As my post retirement friendship tour began to draw to a close, this after my wife, Lynn, informed me that me “to do list” was getting longer and longer, I found my way to Bunkie, Louisiana. Now I have to admit, that Bunkie is not at the top of most people’s “bucket list,” but it was truly an important place for me to visit during the second week of my retirement. The reason goes back to the first of this three column series on friendship: “make new friends, but keep the old, one is silver and the other is gold.” One of my oldest friends, or better said, a friend I have had for the longest amount of time lives in Bunkie, Louisiana.
My friend, LaMon Brown is Pastor of the First Baptist Church of Bunkie, and I have known him since he and I were five years old. Allow me to share some of our history. Back in the days when five your olds could, I walked the three blocks from my home to Mr. Martin’s Store to buy baseball cards with bubble gum wrapped inside. On the way home, I passed a house where I saw another five year old with a tricycle with attached wagon filled with bottle caps. The caps also came from Mr. Martin’s Store. It seems that as I was working on my baseball card collection, LaMon was working on his bottle cap collection.
Skip forward to third Grade. LaMon and I were both in Miss Rousseau’s class. I sat in one corner of the room and LaMon sat in the other corner of the room (a sure sign that we were both to grow up to be preachers). Over the years, we were in the High School Band together, occasionally dated the same girls (not at the same time) and on some occasions my mother would pick LaMon up and take him home from school instead of me.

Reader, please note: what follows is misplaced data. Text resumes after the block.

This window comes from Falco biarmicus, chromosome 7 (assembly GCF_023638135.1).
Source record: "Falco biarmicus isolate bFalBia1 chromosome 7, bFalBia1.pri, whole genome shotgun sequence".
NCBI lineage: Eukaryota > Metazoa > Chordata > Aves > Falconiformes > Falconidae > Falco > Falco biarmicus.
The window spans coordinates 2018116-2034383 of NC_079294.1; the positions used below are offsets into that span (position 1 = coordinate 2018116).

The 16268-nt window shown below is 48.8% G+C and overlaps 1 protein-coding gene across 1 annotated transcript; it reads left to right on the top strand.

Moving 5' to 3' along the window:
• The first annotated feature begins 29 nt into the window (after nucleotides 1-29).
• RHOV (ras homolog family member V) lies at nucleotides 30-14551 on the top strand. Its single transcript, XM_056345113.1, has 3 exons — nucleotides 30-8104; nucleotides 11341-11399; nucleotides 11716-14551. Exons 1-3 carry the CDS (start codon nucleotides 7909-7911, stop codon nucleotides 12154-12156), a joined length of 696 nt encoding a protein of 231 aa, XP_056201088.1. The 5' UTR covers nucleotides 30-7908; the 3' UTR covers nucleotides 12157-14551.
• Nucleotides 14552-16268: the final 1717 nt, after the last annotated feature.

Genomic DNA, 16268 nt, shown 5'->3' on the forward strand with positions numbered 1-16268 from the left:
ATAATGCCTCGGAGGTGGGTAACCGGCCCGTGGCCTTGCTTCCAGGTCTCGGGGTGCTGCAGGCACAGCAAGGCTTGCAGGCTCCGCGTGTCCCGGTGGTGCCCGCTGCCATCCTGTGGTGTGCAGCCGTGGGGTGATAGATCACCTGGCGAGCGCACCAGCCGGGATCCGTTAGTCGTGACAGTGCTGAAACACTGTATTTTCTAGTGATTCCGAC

LaMon and his wife Pat served as Missionaries in India and Thailand and at one time he and I both served the Church in New Orleans, I as a pastor and he as a professor at New Orleans Baptist Theological Seminary. We spent lots of time together during those New Orleans years, played lots of Golf and talked lots of theology. During one important golf outing we decided that our calling as ministers was to bring people back to the Center. Not the middle, but the center. The two are not the same thing. The middle is all about compromise and the Center is Jesus Christ.
So, a trip without spending time with LaMon would be like a day without sunshine. We spent time talking about the things which are important to us: our families, our health, Jesus the Center, and believe it or not, we even played a little golf. It is truly a blessing to have had a friend for fifty-eight years, a friend who will be honest with me, who will disagree with me and still love me, a friend who brings out the best in me. This friendship is a “pearl of great price,” and a reminder and an assurance that all friendships are gifts from God. A reminder that we human beings were not created to live alone but to live in fellowship with God and with one another, now and forever.
With all the distractions life in the twenty-first century offers us, this “friendship tour,” reminded me, and I hope my sharing of it reminds you, of what is important in this life, as well as in the life of the world to come.”
May God grant us these friendships that make us more than we could ever be on our own!
Blessings and Peace,